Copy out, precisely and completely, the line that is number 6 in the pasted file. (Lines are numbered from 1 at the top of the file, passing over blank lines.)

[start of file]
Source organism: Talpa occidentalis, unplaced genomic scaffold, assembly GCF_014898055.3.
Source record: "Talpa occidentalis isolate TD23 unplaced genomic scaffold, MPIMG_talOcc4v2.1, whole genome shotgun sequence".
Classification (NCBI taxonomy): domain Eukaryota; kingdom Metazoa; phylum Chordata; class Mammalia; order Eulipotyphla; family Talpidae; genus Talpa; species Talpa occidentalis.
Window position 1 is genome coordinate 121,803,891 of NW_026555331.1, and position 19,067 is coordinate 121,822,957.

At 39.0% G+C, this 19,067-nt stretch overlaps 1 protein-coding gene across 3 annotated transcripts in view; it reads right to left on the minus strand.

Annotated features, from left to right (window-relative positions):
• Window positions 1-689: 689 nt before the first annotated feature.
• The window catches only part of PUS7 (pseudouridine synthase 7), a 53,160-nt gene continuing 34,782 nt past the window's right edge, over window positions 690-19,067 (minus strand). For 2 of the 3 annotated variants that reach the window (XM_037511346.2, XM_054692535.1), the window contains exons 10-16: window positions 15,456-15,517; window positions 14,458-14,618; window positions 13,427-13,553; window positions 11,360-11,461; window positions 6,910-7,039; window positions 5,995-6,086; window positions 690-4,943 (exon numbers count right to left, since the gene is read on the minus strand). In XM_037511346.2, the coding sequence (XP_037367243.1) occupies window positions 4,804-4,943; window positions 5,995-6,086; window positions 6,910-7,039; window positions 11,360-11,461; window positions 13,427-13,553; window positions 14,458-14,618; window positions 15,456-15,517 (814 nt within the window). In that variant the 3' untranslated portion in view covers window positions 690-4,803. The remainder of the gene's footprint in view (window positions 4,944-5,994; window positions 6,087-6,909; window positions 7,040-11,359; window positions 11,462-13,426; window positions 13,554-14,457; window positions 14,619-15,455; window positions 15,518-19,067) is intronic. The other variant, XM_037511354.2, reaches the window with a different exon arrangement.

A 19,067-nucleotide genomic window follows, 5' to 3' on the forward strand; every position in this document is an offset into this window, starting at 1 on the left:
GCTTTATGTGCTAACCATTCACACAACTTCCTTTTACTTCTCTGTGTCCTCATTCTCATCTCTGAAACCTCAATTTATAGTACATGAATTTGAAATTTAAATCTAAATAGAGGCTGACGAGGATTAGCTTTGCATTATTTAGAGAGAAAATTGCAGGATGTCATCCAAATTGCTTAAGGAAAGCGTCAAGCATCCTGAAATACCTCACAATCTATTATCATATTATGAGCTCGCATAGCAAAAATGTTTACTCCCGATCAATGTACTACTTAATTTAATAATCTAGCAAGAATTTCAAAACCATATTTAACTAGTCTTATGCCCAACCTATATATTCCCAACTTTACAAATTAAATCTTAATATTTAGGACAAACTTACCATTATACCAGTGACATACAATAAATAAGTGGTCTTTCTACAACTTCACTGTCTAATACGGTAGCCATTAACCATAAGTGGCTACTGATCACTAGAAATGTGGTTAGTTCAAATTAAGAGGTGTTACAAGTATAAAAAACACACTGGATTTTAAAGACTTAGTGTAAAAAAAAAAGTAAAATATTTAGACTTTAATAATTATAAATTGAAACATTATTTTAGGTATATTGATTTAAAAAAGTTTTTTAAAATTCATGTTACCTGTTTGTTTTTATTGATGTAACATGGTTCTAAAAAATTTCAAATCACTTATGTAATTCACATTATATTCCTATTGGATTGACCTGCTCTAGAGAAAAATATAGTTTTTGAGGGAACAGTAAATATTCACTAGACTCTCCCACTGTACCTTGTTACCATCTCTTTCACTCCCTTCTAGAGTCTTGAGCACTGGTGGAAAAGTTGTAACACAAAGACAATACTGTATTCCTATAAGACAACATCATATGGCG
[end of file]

Annotated features, from left to right (window-relative positions):